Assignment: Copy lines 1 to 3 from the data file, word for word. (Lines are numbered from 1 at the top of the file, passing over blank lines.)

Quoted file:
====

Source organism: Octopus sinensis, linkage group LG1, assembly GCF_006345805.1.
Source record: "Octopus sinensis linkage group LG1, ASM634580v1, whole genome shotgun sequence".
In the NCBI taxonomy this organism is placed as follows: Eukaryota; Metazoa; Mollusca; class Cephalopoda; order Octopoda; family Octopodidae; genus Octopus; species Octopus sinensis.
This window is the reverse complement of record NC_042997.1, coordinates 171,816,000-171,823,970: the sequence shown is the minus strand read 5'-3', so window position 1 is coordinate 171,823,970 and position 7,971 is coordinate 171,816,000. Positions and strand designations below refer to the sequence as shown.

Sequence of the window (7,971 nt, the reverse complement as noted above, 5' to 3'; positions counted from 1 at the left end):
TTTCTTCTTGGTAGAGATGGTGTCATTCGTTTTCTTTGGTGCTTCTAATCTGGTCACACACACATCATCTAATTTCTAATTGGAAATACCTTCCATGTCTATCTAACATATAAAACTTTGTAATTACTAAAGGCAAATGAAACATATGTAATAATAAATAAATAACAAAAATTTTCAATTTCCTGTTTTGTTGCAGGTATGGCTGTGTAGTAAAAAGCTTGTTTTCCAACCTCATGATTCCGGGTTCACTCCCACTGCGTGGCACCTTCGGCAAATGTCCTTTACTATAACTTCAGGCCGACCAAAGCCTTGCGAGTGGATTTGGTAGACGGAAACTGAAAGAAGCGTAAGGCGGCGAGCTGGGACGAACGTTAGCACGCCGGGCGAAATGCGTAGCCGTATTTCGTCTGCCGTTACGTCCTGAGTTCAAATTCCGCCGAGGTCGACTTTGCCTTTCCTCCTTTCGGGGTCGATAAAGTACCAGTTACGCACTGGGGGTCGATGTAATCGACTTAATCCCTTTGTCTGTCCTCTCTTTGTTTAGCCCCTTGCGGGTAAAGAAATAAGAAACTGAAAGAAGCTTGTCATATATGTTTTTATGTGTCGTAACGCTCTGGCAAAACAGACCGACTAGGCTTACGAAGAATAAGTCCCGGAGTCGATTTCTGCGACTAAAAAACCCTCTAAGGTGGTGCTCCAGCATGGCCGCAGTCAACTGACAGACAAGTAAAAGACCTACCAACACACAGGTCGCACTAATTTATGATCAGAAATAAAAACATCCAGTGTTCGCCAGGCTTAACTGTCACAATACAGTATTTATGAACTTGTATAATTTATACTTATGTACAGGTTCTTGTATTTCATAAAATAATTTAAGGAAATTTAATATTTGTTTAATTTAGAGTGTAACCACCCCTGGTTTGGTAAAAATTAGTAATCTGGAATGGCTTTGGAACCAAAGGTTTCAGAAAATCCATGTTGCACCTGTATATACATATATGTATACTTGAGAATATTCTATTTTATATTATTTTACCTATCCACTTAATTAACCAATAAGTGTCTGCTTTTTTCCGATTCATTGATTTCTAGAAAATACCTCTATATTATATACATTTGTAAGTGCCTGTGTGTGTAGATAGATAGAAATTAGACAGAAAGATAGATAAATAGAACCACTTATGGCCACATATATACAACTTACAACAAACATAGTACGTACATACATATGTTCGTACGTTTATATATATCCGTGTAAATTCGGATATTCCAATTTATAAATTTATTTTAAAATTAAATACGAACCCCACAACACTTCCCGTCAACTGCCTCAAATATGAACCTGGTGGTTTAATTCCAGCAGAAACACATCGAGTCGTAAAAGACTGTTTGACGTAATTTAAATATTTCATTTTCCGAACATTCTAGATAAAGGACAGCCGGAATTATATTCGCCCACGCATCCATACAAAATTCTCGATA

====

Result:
Source organism: Octopus sinensis, linkage group LG1, assembly GCF_006345805.1.
Source record: "Octopus sinensis linkage group LG1, ASM634580v1, whole genome shotgun sequence".
In the NCBI taxonomy this organism is placed as follows: Eukaryota; Metazoa; Mollusca; class Cephalopoda; order Octopoda; family Octopodidae; genus Octopus; species Octopus sinensis.